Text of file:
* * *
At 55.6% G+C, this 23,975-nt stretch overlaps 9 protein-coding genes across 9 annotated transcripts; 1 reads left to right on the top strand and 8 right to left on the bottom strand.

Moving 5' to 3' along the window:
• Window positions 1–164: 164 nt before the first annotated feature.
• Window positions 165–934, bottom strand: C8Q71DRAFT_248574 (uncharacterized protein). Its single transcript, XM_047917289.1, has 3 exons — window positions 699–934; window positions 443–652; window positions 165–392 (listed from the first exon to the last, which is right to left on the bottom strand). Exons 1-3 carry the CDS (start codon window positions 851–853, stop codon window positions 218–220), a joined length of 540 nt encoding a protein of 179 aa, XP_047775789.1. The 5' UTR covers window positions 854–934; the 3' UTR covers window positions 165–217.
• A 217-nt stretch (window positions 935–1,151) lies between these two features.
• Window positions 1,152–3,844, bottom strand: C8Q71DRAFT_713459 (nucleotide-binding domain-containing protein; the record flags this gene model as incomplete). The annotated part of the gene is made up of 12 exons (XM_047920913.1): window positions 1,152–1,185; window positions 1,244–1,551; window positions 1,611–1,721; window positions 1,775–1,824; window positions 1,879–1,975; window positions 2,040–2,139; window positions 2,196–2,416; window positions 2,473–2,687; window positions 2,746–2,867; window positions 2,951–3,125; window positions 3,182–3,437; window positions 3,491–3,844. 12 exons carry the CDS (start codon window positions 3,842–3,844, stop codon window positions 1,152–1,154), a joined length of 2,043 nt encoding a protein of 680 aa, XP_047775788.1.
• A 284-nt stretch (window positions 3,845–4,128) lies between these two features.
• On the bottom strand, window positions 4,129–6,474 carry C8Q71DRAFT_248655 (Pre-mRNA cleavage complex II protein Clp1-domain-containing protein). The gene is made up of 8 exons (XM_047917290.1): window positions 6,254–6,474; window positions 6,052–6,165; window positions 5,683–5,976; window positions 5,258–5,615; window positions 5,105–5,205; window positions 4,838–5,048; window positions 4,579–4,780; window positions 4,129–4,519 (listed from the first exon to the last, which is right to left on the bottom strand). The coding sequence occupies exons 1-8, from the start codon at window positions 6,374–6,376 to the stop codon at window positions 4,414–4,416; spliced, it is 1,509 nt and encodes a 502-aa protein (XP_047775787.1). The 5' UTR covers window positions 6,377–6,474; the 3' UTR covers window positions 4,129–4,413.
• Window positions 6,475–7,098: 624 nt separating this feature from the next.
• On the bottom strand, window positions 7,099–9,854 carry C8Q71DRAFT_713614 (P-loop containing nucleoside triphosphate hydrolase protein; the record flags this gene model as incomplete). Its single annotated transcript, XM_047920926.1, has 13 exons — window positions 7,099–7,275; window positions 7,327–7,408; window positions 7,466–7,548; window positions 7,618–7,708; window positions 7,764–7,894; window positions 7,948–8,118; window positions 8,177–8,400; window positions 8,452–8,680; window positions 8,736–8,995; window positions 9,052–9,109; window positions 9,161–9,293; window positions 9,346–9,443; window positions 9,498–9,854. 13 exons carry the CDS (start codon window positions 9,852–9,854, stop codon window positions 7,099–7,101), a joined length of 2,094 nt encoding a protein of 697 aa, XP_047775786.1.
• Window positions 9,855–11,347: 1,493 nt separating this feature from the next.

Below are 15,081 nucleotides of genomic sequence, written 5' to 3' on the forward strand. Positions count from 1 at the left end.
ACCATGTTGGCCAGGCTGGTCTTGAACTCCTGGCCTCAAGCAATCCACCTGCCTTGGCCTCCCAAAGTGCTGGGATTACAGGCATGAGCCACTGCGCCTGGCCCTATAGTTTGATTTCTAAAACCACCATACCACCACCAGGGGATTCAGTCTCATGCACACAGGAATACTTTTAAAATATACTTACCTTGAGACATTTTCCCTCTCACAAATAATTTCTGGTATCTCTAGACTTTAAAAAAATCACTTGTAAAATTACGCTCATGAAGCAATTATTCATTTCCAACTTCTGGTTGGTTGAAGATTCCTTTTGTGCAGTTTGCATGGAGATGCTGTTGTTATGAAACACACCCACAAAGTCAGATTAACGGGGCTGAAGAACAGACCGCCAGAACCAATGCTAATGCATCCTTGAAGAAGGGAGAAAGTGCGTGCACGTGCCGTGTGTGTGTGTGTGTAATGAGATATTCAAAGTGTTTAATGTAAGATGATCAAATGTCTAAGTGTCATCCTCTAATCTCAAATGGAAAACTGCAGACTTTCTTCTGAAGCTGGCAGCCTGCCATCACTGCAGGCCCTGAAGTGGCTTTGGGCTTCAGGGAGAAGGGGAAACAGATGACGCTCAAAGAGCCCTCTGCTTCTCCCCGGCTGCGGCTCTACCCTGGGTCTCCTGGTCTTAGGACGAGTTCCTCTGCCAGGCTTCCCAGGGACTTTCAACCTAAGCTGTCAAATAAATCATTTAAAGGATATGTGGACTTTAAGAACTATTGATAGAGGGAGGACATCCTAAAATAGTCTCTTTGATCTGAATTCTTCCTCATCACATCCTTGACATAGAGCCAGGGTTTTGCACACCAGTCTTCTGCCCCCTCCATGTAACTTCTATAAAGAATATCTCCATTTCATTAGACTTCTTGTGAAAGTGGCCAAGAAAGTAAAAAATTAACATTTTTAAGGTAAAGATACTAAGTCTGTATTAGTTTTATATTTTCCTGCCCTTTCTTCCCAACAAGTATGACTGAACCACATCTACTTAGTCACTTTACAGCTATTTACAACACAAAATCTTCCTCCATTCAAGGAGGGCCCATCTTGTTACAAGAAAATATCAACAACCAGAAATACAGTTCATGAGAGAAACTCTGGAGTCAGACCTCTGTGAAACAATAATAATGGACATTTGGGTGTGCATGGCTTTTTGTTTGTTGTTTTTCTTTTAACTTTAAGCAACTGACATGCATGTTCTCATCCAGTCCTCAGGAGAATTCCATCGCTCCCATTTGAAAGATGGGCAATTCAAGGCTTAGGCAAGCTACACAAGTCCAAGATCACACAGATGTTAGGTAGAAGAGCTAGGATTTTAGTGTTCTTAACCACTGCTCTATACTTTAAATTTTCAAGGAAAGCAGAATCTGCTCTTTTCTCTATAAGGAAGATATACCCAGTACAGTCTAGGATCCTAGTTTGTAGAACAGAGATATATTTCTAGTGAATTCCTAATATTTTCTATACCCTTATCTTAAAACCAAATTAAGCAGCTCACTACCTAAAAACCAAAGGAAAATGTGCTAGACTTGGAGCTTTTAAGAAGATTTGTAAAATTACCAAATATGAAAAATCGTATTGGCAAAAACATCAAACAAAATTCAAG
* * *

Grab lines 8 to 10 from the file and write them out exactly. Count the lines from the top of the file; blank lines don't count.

• On the bottom strand, window positions 4,129–6,474 carry C8Q71DRAFT_248655 (Pre-mRNA cleavage complex II protein Clp1-domain-containing protein). The gene is made up of 8 exons (XM_047917290.1): window positions 6,254–6,474; window positions 6,052–6,165; window positions 5,683–5,976; window positions 5,258–5,615; window positions 5,105–5,205; window positions 4,838–5,048; window positions 4,579–4,780; window positions 4,129–4,519 (listed from the first exon to the last, which is right to left on the bottom strand). The coding sequence occupies exons 1-8, from the start codon at window positions 6,374–6,376 to the stop codon at window positions 4,414–4,416; spliced, it is 1,509 nt and encodes a 502-aa protein (XP_047775787.1). The 5' UTR covers window positions 6,377–6,474; the 3' UTR covers window positions 4,129–4,413.
• Window positions 6,475–7,098: 624 nt separating this feature from the next.
• On the bottom strand, window positions 7,099–9,854 carry C8Q71DRAFT_713614 (P-loop containing nucleoside triphosphate hydrolase protein; the record flags this gene model as incomplete). Its single annotated transcript, XM_047920926.1, has 13 exons — window positions 7,099–7,275; window positions 7,327–7,408; window positions 7,466–7,548; window positions 7,618–7,708; window positions 7,764–7,894; window positions 7,948–8,118; window positions 8,177–8,400; window positions 8,452–8,680; window positions 8,736–8,995; window positions 9,052–9,109; window positions 9,161–9,293; window positions 9,346–9,443; window positions 9,498–9,854. 13 exons carry the CDS (start codon window positions 9,852–9,854, stop codon window positions 7,099–7,101), a joined length of 2,094 nt encoding a protein of 697 aa, XP_047775786.1.